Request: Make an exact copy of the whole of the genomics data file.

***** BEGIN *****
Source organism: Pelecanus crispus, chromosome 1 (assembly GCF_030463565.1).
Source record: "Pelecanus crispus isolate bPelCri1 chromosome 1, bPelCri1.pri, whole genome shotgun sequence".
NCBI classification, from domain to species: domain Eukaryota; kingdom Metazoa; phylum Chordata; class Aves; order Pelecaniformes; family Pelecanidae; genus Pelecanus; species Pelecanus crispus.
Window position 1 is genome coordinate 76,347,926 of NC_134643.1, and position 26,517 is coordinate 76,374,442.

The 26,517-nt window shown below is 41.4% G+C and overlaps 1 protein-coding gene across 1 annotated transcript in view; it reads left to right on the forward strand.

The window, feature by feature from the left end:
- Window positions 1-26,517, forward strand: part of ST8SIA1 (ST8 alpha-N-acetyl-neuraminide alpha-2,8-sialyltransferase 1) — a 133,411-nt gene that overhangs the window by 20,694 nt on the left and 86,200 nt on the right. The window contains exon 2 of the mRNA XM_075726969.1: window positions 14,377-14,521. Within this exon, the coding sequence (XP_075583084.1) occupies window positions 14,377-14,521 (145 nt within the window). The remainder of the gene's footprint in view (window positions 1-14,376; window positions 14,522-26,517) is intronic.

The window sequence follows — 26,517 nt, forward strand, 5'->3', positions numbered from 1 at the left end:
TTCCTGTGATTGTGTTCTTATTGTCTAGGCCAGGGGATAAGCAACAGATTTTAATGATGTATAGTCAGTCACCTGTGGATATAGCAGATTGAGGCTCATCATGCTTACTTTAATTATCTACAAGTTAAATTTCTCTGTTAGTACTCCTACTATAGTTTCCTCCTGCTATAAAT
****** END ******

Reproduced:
Source organism: Pelecanus crispus, chromosome 1 (assembly GCF_030463565.1).
Source record: "Pelecanus crispus isolate bPelCri1 chromosome 1, bPelCri1.pri, whole genome shotgun sequence".
NCBI classification, from domain to species: domain Eukaryota; kingdom Metazoa; phylum Chordata; class Aves; order Pelecaniformes; family Pelecanidae; genus Pelecanus; species Pelecanus crispus.
Window position 1 is genome coordinate 76,347,926 of NC_134643.1, and position 26,517 is coordinate 76,374,442.

The 26,517-nt window shown below is 41.4% G+C and overlaps 1 protein-coding gene across 1 annotated transcript in view; it reads left to right on the forward strand.

The window, feature by feature from the left end:
- Window positions 1-26,517, forward strand: part of ST8SIA1 (ST8 alpha-N-acetyl-neuraminide alpha-2,8-sialyltransferase 1) — a 133,411-nt gene that overhangs the window by 20,694 nt on the left and 86,200 nt on the right. The window contains exon 2 of the mRNA XM_075726969.1: window positions 14,377-14,521. Within this exon, the coding sequence (XP_075583084.1) occupies window positions 14,377-14,521 (145 nt within the window). The remainder of the gene's footprint in view (window positions 1-14,376; window positions 14,522-26,517) is intronic.

The window sequence follows — 26,517 nt, forward strand, 5'->3', positions numbered from 1 at the left end:
TTCCTGTGATTGTGTTCTTATTGTCTAGGCCAGGGGATAAGCAACAGATTTTAATGATGTATAGTCAGTCACCTGTGGATATAGCAGATTGAGGCTCATCATGCTTACTTTAATTATCTACAAGTTAAATTTCTCTGTTAGTACTCCTACTATAGTTTCCTCCTGCTATAAAT